LOOKWOOD v. OUTTER TOWER
TJOOKWOOD v. CUTTER TOWER liO.
(Circuit Oourt, D. Massachusetts. November 22, 1883.)
PATENTS FOR INVENTIONs-APPLICATIONS FOR THE SAME lNVENTION.
The plaintiff adjudged to be the first inventor of an " improvement in Indiarubber erasers," for which letters patent No. 167,455, dated September 7,1875, were granted to him, as against letters patent for the flame invention, No. 233,511, granted to one Holton, October 19, 1880. See Lockwood v. Uutter l'oweT 00. 11 FED. REP. 724; Sama v. OlefJaland, 18 FED. REP. 37.
Browne, Holmes rJ: Browne, for complainant. Allen, Hemenway rJ: Savage,for defendant.
Before LOWELL and NELSON, JJ. , LOWELL, J. The complainant has a patent, No. 167,455, dated September 7, 1875, for an "improvement on India-rubber erasers," and Francis H. Holton in 1877 applied for a patent for the same invention, and after a hearing upon interference with the present complainant, and several appeals, a patent was granted to Holton, October 19, 1880, No. 233,511. The case .was found by the patent-office to be a difficult one. The primary examiner adjudged Holton to be the first inventor, and entitled to a patent. The board of examiners in chief decided that if Holton was'the first inventor he had not used due diligence in perfecting and patenting his inventio.n, and that Lockwood had p'ut the invention into public use some days more than two years before Holton applied for his patent. The commissioner of patents held that Holton was the first inventor, but that he had ,permitted the invention to go into public use for more than two years before his application. The supreme court of the District of Columbia reversed this decision and ordered the patent to issue to Holton. The opinion of the court is not given in the record, but it is plain that three dif· erent coltclusions were arrived at by four able and competent authorities, the last of which came back to the opinion of the primary ex' aminer. The case was before us last year, and we expressed the opinion that one of the defenses was not made out, but as a case had been pend. 'ing for some time in the district of New between the ,complainant and the owner of Holton's patent, we thought best· to ooquire the complainant to prosecute that Buit, which was between the principal parties representing the hostile patents, rather than to deoide this caSE: begnn later, in which the.defendant company merely sold the goods which were made under Holton's patent. Lockwood v. Gutter Tower Go. 11 FED. REP. 724. The case in New Jersey has now been decided by Judge NIXON upon the same evidence which is before us. He holds that Lockwood was the first inventor, and that Holton's patent is void. Lockwood v. Cleveland, 18 FED. REP. 37. We have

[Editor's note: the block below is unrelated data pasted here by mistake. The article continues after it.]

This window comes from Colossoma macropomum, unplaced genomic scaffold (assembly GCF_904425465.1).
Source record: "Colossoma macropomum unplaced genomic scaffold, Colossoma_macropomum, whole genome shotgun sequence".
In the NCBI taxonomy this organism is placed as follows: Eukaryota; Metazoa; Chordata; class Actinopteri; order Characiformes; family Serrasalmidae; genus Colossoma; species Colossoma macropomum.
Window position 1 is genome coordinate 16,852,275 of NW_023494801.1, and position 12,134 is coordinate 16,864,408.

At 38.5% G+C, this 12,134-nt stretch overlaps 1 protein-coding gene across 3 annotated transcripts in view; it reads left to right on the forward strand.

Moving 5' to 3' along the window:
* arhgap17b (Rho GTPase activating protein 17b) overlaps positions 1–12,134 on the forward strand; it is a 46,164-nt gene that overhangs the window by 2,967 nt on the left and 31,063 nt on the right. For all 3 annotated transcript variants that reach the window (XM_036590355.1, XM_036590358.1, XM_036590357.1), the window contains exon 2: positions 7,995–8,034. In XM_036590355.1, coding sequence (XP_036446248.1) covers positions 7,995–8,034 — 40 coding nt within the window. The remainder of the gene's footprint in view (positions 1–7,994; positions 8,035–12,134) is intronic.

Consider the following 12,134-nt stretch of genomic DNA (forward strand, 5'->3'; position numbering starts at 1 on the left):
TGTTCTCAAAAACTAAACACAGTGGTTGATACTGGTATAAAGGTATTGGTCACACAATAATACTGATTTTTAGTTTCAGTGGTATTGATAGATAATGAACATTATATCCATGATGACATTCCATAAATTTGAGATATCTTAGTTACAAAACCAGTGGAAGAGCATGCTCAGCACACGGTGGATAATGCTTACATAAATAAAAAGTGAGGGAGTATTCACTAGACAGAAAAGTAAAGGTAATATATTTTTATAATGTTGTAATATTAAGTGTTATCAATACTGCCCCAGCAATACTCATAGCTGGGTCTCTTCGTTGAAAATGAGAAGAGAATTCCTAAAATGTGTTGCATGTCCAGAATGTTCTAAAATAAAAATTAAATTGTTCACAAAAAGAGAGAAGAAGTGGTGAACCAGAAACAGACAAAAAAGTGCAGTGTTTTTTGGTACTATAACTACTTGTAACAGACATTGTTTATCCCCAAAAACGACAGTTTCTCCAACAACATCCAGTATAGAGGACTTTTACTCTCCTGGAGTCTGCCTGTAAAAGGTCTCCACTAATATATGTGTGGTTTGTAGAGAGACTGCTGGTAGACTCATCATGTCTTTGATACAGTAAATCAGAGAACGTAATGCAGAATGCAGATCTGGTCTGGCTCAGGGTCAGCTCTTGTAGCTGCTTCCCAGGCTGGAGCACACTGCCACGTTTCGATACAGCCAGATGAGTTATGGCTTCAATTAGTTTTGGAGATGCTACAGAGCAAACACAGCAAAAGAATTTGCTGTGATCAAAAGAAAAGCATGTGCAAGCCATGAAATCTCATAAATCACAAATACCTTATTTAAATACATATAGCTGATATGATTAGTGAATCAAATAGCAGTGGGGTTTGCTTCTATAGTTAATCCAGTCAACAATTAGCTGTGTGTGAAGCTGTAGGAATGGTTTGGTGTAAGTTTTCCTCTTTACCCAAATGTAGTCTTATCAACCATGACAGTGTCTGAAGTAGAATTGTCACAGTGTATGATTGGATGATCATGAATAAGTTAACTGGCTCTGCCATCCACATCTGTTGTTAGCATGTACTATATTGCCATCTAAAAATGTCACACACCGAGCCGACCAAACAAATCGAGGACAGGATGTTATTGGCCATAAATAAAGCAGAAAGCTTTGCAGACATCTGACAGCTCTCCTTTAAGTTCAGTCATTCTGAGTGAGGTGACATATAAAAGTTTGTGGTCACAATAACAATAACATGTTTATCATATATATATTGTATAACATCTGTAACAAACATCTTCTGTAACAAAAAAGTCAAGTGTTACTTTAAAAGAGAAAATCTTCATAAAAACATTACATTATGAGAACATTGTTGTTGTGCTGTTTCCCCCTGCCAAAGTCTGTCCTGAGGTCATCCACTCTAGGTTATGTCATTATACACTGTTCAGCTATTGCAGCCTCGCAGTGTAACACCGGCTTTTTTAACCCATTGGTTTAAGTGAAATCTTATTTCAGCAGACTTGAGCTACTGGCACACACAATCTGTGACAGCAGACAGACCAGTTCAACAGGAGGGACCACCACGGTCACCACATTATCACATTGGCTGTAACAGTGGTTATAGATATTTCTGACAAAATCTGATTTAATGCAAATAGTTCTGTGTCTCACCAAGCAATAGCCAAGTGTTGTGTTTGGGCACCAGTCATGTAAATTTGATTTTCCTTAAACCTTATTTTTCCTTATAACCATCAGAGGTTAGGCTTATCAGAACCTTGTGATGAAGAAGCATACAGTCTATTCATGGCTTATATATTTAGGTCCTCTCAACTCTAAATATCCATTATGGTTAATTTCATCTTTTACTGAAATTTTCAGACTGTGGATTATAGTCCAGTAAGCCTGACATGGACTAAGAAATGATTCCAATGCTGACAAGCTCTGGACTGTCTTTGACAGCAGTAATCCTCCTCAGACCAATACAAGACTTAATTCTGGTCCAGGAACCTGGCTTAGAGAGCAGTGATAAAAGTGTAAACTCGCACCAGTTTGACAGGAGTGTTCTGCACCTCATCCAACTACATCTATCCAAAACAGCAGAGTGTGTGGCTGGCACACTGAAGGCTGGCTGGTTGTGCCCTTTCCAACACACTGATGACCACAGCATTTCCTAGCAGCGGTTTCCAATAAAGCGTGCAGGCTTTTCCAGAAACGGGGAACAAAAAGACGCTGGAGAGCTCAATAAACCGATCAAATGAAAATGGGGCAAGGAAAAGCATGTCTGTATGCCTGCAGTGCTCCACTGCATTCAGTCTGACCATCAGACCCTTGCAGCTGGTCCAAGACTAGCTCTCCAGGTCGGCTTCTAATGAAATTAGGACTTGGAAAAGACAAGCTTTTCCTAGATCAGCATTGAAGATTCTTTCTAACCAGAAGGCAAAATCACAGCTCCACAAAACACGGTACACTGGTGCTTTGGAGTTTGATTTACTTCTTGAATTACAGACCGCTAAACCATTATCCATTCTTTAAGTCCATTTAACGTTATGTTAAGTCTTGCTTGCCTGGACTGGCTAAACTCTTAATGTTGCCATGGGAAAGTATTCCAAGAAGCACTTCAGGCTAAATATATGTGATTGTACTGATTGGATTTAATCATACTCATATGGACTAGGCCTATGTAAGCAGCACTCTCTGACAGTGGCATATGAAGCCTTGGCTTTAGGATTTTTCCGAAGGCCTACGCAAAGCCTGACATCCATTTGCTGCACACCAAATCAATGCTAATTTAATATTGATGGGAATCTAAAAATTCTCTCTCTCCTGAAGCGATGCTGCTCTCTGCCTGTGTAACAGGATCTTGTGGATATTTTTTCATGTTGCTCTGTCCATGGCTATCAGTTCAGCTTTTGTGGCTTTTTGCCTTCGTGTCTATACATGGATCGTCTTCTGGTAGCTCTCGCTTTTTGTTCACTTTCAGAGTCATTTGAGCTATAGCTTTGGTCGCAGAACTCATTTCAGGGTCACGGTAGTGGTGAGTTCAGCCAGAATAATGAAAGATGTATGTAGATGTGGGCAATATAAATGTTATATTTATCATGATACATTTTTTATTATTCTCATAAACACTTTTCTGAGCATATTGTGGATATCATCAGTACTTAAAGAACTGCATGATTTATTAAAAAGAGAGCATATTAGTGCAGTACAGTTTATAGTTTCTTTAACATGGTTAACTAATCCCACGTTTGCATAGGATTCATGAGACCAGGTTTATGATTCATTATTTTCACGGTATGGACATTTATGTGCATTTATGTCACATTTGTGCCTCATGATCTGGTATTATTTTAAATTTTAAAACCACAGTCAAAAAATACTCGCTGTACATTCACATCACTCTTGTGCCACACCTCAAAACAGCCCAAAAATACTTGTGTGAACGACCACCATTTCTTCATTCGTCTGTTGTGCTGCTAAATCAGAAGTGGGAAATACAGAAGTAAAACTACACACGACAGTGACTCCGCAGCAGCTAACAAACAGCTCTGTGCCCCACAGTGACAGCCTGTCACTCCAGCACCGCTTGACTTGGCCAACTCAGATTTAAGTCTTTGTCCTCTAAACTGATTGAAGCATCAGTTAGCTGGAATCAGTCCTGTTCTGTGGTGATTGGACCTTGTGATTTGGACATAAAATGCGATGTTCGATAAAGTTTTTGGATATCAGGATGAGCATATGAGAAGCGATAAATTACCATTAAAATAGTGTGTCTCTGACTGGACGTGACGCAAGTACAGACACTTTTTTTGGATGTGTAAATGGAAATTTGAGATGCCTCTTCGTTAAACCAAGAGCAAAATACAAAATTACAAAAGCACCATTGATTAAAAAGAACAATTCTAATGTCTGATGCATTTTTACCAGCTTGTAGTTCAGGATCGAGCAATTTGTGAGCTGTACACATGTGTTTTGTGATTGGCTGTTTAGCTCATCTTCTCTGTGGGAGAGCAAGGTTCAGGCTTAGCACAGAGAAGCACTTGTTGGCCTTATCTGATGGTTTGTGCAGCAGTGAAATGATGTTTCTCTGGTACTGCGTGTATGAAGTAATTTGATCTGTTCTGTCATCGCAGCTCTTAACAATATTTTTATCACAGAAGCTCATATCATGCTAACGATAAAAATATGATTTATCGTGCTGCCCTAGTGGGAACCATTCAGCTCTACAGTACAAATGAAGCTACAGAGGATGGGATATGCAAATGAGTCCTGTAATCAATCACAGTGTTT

examined the record again, and agree with the conclusions reached by the circuit court in New Jersey. We refer to the report of that case for an examination of the facts and a history of the invention. Judge NIXON does not. say in so many words that the invention had not been in public use· more than two years bofore Lockwood applied for his patent; but that 'is a necessary part of his decision, for if he had found Lockwood's patent to be void he would have so adjudged. Lockwood v. Cleavela.nd, 6 FED. REP. 727. Rolton testifies that he made the discovery by accident in March, 1872, which was more than two years before Lockwood's application, and that he gave some samples to his friends; but Judge NIXON says he "gave the products of said experiments to his friends for trial and approval," arid this seems to us to be the fact. The use was experimental. .Besides, it is far from clear that those samples were given in 1872. 1n the matter of dates his witnesses are vague. We conclude, therefore, that Lockwood is entitled to.(I. decree. Decree for complainant.
(}ourt, S. D. NfJIJ) York. November 19,1883.)
PATENTS FOR INVENTIONS.
Patent No, 276,430 sustained.
WHEELER, J. This suit is brought upon letters patent No. 276,430, dated April 24, 1883, and granted to the orator for a gauge for forming foundations for artificial flowers. The only question arising upon the pleadings and proofs is made by the testimony of the defendant Hofheimer in stating that he does not think there is any invention in the pa.tent. No reasons are given for this opinion, and none are apparent sufficient to overcome the p1'ima facie effeetof. the patent. On the contrary, the device seems to ·be quite ingenious, and well worthy :to be called the result of the exercise of inventive faculties, especially in the absence of any proof of prior contrivance of this sort. Let there be a decree for the or(ttor for an injunction and account according to the prayer of the bill, with costs.
Joseph C. Wolff, for orator. Thoma;s .F. Byrne, for defendant.